Credit: Nigel Chapman Photography
A British biotech company that tracks Covid mutations has announced its intention to float on the London Stock Exchange, with its chief executive pledging to break the "urban myth" that technology businesses are better off listing in New York.
Oxford Nanopore, a former Neil Woodford investment, plans to debut in London before the end of the year, in what will be one of the biggest coups by the City in years. The flotation could earn its bosses more than £100m.
It follows a push by the UK to attract more technology and biotech firms to choose London, with former EU commissioner Lord Hill conducting a review of the listing regime. Late last year, Oxford Nanopore was among the companies invited to Downing Street to discuss what they would want to see in the UK to float in London.
Oxford Nanopore co-founder and boss Gordon Sanghera said the decision to choose London was not, however, taken after pressure from Boris Johnson.
He said: "No prime minister is going to tell me where this company will float, I can tell you that for free. But the mood music here is good."
However, he said the UK’s review into its listing regime was an "important" factor in the decision.
Oxford Nanopore is expected to achieve a valuation above the £2.4bn it landed earlier this year in a funding round, at around the £3bn mark, although some analysts have suggested the price could be higher. Jefferies’ Ken Rumph suggested Oxford Nanopore could be valued at around £4.5bn in a float, while another analyst put the price tag as high as £17bn based on similar companies in the US.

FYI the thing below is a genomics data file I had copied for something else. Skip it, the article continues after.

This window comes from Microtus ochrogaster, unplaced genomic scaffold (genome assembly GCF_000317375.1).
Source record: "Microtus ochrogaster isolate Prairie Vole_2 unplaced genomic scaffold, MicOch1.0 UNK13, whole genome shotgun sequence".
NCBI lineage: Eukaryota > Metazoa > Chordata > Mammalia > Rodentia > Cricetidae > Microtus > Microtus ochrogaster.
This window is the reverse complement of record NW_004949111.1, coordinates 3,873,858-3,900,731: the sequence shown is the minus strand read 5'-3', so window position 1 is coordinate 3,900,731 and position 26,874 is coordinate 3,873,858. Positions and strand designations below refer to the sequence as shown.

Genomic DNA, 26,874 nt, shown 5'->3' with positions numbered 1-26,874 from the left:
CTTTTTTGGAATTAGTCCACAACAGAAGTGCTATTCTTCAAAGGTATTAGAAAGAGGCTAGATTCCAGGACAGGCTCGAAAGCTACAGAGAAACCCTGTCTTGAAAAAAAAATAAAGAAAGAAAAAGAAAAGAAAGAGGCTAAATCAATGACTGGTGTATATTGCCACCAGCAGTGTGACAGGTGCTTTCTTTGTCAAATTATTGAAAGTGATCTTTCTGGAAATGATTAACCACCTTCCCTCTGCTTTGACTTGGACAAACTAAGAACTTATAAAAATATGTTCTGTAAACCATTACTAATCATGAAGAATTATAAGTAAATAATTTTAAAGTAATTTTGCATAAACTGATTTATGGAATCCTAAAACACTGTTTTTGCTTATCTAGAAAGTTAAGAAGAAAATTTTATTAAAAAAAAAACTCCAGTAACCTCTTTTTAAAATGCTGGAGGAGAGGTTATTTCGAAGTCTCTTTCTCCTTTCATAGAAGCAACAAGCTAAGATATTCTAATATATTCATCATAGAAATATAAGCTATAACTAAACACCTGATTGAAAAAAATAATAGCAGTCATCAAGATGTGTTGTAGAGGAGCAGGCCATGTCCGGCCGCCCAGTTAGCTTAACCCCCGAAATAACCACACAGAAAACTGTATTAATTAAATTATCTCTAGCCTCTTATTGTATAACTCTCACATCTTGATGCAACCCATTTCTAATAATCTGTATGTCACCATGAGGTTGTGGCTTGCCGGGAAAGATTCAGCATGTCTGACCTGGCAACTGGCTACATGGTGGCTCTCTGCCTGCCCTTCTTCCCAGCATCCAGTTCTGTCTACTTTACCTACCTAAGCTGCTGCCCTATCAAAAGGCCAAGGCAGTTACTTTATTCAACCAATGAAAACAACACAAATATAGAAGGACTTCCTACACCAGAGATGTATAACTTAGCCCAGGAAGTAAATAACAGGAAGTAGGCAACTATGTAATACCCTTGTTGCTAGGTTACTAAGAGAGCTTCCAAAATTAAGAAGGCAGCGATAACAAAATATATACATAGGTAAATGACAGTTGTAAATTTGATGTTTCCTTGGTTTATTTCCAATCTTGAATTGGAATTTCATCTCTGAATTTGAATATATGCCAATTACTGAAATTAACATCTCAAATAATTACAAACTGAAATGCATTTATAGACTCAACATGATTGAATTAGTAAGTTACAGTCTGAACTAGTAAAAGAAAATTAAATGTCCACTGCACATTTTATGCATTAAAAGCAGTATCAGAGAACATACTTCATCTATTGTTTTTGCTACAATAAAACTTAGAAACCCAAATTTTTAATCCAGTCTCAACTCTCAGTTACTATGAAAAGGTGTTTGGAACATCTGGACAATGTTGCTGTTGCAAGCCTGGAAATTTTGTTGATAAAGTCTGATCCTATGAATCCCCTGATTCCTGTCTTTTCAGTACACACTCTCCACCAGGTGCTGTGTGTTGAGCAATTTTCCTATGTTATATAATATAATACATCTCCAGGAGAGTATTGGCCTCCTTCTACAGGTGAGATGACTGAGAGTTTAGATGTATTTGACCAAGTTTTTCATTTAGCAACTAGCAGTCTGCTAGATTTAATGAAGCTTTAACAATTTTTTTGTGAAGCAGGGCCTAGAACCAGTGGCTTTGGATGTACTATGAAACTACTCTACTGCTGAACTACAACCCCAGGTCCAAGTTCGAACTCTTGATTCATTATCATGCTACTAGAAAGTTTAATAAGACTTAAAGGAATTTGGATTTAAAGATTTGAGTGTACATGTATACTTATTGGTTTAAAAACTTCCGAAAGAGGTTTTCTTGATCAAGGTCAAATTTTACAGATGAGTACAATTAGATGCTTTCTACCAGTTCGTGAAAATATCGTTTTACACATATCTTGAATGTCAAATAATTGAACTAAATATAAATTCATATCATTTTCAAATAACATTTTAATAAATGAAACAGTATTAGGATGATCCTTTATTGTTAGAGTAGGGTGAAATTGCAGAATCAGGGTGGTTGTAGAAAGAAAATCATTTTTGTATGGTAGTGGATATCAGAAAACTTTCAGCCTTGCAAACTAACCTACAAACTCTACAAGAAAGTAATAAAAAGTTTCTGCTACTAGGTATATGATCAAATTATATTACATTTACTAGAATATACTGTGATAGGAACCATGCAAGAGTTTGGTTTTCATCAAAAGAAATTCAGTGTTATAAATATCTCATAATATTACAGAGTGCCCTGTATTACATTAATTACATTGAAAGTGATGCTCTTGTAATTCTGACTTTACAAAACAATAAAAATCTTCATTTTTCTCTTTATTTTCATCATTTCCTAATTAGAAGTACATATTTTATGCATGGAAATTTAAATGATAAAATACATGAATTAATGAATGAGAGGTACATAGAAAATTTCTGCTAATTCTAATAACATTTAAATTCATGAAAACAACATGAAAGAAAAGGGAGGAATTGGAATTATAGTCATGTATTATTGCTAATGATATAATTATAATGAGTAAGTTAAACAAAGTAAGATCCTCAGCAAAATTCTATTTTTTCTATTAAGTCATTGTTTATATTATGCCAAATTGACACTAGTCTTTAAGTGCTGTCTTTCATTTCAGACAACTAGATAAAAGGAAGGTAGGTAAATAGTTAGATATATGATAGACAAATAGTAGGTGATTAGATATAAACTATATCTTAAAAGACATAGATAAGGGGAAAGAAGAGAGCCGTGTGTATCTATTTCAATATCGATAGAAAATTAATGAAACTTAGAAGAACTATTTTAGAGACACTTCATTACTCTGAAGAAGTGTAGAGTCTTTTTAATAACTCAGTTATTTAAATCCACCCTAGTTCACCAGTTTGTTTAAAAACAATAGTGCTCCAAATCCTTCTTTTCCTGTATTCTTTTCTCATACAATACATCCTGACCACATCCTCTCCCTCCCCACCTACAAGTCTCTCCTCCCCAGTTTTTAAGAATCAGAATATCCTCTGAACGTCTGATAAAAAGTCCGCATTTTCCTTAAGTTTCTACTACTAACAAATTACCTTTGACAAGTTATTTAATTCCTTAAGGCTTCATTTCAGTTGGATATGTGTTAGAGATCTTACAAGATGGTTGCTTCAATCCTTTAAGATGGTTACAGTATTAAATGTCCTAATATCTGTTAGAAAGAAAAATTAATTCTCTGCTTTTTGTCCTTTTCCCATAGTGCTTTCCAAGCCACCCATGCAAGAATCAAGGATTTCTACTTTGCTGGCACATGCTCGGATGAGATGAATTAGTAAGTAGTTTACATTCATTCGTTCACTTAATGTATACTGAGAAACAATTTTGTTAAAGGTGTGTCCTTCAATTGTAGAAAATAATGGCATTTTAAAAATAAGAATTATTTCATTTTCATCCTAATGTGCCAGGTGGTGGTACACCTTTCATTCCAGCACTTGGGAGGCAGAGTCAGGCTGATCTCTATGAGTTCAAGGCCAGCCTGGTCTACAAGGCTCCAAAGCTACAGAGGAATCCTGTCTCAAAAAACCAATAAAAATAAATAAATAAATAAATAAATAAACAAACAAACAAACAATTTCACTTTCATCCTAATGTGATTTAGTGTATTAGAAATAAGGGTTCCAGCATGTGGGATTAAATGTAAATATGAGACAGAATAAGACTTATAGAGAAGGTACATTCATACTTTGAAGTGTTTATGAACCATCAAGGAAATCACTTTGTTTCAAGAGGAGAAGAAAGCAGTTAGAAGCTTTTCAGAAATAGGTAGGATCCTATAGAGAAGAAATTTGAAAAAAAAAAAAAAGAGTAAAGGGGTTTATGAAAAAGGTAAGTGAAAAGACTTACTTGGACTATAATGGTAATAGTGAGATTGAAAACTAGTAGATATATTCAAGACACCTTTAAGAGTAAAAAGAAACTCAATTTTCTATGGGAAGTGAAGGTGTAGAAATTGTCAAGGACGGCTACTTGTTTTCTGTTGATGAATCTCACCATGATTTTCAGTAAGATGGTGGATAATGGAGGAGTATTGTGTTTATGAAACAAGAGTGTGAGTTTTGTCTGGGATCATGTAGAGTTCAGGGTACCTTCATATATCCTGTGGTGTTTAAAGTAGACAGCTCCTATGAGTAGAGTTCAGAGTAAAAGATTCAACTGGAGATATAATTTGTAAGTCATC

Mr Sanghera refused to be drawn on the valuation on Thursday. However, he said he expected that "the comps and valuations will be compared to Nasdaq-based companies because of the global investment opportunities that London brings".
"We had a very healthy debate [about where to float]. We looked globally, but it did come down to London versus Nasdaq."
Mr Sanghera said it was "somewhat unusual for a life sciences company of this size to not go directly to Nasdaq, but we’re a very unusual company".
"We don’t just do things because everyone else does, but we’re not contrarians. We use data… we’re pretty confident it’s going to work out.
"We think it’s an urban myth that you can do much better on Nasdaq and we’re about to test that, and our data and analysis tells us we’re going to be fine."
Oxford Nanopore has emerged as an important player during the pandemic, with its tools used for a fifth of all Covid sequencing globally, essentially tracking mutations of the virus.
In its filings on Thursday, the company said it was working to increase awareness of its sequencing tools. It had also worked on a Covid-19 test during the pandemic, which used saliva to tell whether someone had Covid and did not require swabs.
It said it did not expect any more revenues from this testing part of the business beyond the first half of this year, due to the global rollout of vaccines.